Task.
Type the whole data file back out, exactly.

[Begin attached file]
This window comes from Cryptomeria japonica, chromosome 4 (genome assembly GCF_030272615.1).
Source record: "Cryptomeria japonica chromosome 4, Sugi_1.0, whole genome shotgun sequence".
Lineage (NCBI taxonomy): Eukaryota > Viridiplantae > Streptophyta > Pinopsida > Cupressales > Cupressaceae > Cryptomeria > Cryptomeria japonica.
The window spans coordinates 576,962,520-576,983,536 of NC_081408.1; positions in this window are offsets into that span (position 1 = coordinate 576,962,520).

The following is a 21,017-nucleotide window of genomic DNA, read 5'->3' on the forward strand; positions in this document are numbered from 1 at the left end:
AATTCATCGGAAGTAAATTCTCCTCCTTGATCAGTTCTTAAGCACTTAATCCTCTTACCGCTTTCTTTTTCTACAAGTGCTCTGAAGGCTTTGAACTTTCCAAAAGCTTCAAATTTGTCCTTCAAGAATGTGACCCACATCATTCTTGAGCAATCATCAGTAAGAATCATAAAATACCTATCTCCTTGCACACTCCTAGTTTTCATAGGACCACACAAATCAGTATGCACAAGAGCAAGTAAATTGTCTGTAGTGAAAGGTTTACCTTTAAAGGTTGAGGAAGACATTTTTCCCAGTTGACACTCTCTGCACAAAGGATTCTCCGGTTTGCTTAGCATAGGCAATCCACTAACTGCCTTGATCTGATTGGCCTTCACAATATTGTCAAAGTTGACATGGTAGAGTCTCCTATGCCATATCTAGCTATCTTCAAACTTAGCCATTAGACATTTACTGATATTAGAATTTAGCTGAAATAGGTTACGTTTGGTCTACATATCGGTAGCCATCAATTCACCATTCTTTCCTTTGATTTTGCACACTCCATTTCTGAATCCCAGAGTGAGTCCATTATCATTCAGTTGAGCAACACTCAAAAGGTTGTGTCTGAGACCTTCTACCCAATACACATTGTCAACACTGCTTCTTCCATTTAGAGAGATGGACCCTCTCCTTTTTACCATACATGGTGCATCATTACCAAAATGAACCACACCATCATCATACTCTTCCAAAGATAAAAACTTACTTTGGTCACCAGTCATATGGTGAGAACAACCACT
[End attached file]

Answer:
This window comes from Cryptomeria japonica, chromosome 4 (genome assembly GCF_030272615.1).
Source record: "Cryptomeria japonica chromosome 4, Sugi_1.0, whole genome shotgun sequence".
Lineage (NCBI taxonomy): Eukaryota > Viridiplantae > Streptophyta > Pinopsida > Cupressales > Cupressaceae > Cryptomeria > Cryptomeria japonica.
The window spans coordinates 576,962,520-576,983,536 of NC_081408.1; positions in this window are offsets into that span (position 1 = coordinate 576,962,520).

The following is a 21,017-nucleotide window of genomic DNA, read 5'->3' on the forward strand; positions in this document are numbered from 1 at the left end:
AATTCATCGGAAGTAAATTCTCCTCCTTGATCAGTTCTTAAGCACTTAATCCTCTTACCGCTTTCTTTTTCTACAAGTGCTCTGAAGGCTTTGAACTTTCCAAAAGCTTCAAATTTGTCCTTCAAGAATGTGACCCACATCATTCTTGAGCAATCATCAGTAAGAATCATAAAATACCTATCTCCTTGCACACTCCTAGTTTTCATAGGACCACACAAATCAGTATGCACAAGAGCAAGTAAATTGTCTGTAGTGAAAGGTTTACCTTTAAAGGTTGAGGAAGACATTTTTCCCAGTTGACACTCTCTGCACAAAGGATTCTCCGGTTTGCTTAGCATAGGCAATCCACTAACTGCCTTGATCTGATTGGCCTTCACAATATTGTCAAAGTTGACATGGTAGAGTCTCCTATGCCATATCTAGCTATCTTCAAACTTAGCCATTAGACATTTACTGATATTAGAATTTAGCTGAAATAGGTTACGTTTGGTCTACATATCGGTAGCCATCAATTCACCATTCTTTCCTTTGATTTTGCACACTCCATTTCTGAATCCCAGAGTGAGTCCATTATCATTCAGTTGAGCAACACTCAAAAGGTTGTGTCTGAGACCTTCTACCCAATACACATTGTCAACACTGCTTCTTCCATTTAGAGAGATGGACCCTCTCCTTTTTACCATACATGGTGCATCATTACCAAAATGAACCACACCATCATCATACTCTTCCAAAGATAAAAACTTACTTTGGTCACCAGTCATATGGTGAGAACAACCACT